Home on the Range #010: Increasing Soil Arability With Plants


Home on the Range #010: Increasing Soil Arability With Plants

Welcome back to our recurring series of “Home on the Range.” Here, we would like to share all of our experiences for those who may be homesteading, living off the land, hunting, farming, ranching, and truly investing in nature and the great outdoors. The ability to provide for yourself and your family can be tremendously rewarding and simultaneously difficult at times. So, in “Home on the Range” we want to share our different exploits so you can learn and hopefully we can receive your feedback along the way as well.

Plant Your Soil Healthy

Often times when first embarking on the journey of farming or homesteading, one might encounter soil that, while having decent composition in terms of minerals, is packed too tightly to allow for adequate growth of root vegetables or perennial plants that rely on taproots or crowns. The soil may not be very arable, having experienced too much compaction over time. This can happen for a wide variety of reasons, ranging from naturally clay-like composition to having a hoof pan established from previous overgrazing or poor stock management. Vehicle traffic or poor plowing techniques can also cause this condition. Whatever the reason, remediation of soil arability can be an expensive proposition. This is especially the case when looking at the amount of fuel required for tackling this issue in a larger multi-acre area. There is, however, a relatively inexpensive solution: Sewing various plants that increase soil arability.

Had I planted daikon in this bed beforehand, my root vegetables such as carrots and beets would have had a lot more room to grow


Other cover crops may do the job on a shallow level, but one of the best cover crops out there for increasing soil aeration as well as improving micronutrients in one’s soil is the Daikon, a large Japanese radish that can grow up to and in some cases over a foot deep into one’s soil. Daikon can be planted from seed, and only need to be planted roughly 1/2″ deep. In about 1.5-2 months, this initial planting will yield deep penetration and aeration of the soil, as well as a nice cover of greens that can be forage for livestock. If you desire to eat the daikon, pick them before the ground has a hard frost. Should one just leave them in the ground overwinter, the roots and greens of the daikon will decompose and improve the soil further. The Daikon root will retain and release the nitrogen content of one’s soil in a much slower manner and further improve the soil in that fashion.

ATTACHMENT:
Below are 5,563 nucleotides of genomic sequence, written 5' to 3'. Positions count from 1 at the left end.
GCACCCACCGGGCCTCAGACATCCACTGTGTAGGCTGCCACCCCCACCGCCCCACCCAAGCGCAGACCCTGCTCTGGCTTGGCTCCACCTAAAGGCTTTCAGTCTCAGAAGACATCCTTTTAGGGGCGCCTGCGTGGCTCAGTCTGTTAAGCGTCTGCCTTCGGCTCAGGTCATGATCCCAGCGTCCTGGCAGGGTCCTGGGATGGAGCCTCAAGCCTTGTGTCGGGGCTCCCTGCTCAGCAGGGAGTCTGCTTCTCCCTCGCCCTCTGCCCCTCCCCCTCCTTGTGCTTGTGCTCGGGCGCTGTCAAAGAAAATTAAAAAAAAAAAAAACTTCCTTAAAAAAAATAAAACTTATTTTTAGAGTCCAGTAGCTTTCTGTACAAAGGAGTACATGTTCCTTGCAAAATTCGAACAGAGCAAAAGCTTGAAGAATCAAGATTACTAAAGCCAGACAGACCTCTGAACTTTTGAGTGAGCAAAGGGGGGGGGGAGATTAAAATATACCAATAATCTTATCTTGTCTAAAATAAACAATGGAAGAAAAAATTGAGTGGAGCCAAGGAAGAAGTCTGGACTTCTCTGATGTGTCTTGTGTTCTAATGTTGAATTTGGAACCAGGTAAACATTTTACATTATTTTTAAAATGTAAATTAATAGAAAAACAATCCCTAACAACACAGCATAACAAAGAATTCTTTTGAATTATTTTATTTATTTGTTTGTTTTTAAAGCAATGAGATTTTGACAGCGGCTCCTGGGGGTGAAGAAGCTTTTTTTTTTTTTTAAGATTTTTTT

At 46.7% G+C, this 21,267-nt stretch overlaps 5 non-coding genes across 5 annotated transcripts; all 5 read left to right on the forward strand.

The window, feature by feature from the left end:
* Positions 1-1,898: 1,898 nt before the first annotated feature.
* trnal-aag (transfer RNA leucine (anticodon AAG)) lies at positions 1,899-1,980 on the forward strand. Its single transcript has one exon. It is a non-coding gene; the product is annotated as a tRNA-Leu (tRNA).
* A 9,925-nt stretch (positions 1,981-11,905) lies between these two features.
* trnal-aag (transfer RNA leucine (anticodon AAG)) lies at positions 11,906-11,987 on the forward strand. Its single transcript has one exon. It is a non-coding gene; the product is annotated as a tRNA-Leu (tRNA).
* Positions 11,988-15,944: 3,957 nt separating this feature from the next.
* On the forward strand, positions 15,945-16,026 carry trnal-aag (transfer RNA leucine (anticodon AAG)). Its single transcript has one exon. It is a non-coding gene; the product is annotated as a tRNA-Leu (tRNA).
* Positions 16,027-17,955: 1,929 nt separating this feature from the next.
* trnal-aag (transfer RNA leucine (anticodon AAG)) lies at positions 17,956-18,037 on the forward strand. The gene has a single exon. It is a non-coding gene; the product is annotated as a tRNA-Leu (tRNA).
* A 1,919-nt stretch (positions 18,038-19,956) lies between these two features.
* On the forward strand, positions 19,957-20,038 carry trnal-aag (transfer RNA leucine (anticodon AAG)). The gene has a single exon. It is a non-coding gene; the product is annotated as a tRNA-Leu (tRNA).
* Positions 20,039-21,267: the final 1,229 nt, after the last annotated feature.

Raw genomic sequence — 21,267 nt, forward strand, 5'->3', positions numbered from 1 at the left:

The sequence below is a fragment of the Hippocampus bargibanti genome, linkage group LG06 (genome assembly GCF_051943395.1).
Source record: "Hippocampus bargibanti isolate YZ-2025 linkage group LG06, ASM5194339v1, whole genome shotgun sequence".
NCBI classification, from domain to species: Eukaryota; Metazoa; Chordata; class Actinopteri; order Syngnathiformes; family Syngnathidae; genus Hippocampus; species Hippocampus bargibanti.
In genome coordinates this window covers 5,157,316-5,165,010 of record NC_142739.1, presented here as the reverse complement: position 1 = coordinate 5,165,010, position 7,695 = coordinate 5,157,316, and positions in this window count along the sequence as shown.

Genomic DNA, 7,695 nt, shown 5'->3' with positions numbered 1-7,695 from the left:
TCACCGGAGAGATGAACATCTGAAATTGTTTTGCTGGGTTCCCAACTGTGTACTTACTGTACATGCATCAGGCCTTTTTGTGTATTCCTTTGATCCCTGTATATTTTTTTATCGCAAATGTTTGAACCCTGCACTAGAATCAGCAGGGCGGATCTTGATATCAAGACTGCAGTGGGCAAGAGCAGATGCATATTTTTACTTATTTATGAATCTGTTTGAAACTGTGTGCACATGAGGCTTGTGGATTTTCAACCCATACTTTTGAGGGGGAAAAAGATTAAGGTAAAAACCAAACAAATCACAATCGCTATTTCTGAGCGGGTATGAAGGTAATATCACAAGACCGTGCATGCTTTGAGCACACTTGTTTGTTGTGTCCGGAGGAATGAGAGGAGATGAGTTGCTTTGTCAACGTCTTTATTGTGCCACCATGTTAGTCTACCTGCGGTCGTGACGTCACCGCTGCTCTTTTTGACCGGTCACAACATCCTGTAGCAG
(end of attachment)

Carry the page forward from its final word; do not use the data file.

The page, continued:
Daikon radish also makes good eating for both human and animals alike. Many types of livestock will enjoy the greens, and daikon has been a staple root vegetable in Japanese cuisine for quite some time. They are less spicy than a red radish and more versatile as a food, in my humble opinion. In addition to being good eating, the daikon can be planted tightly enough together that the cover canopy can shut out noxious, invasive weeds from where you don’t desire them to be.

Planting with daikon is best done in late summer/early fall, depending on the time of incidence of first frost in one’s region. Ideally planting should be accomplished one to one and a half months before first frost if one desires the daikon and its greens to die off after frosting (and further improve one’s soil via decomposition. Though an early spring planting/harvest can be accomplished, it is not a big fan of hot summer temperatures. If improving pasturage, plant loosely regardless of time of year, and mix with your main forage seed. If improving a harvest crop area, plant tightly in the fall so you will have well-prepared soil in the spring for your main crop.

Turnip Your Soil

Another strong candidate for this type of soil care is the turnip. While it may not get things done as deep as the daikon, turnips still can have a robust and wide taproot that requires little to no human intervention in order to break up and get roughly 6″ deep into compacted soils. Like daikon, turnips have the added benefit of being edible for livestock and humans as well. Should one choose to harvest them after they’ve done their job, but before winterkill, they won’t go to waste.

Save Your Back or Save on Gas

In short, a bit of seeding with daikon or turnip can help deal effectively with problem areas on your farm, ranch or garden by breaking up soil compaction.  It’s an attractive alternative to tilling by hand or machine, and has additional benefits that tilling alone cannot provide.  As always, thanks for reading, and keep checking in with Alloutdoor for more tips like these. If you have ever planted daikon or turnips yourself to help improve soil arability let us know in the Comments below! We always appreciate your feedback.

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RusDs is currently a writer for AllOutdoor who has chosen not to write a short bio at this time.

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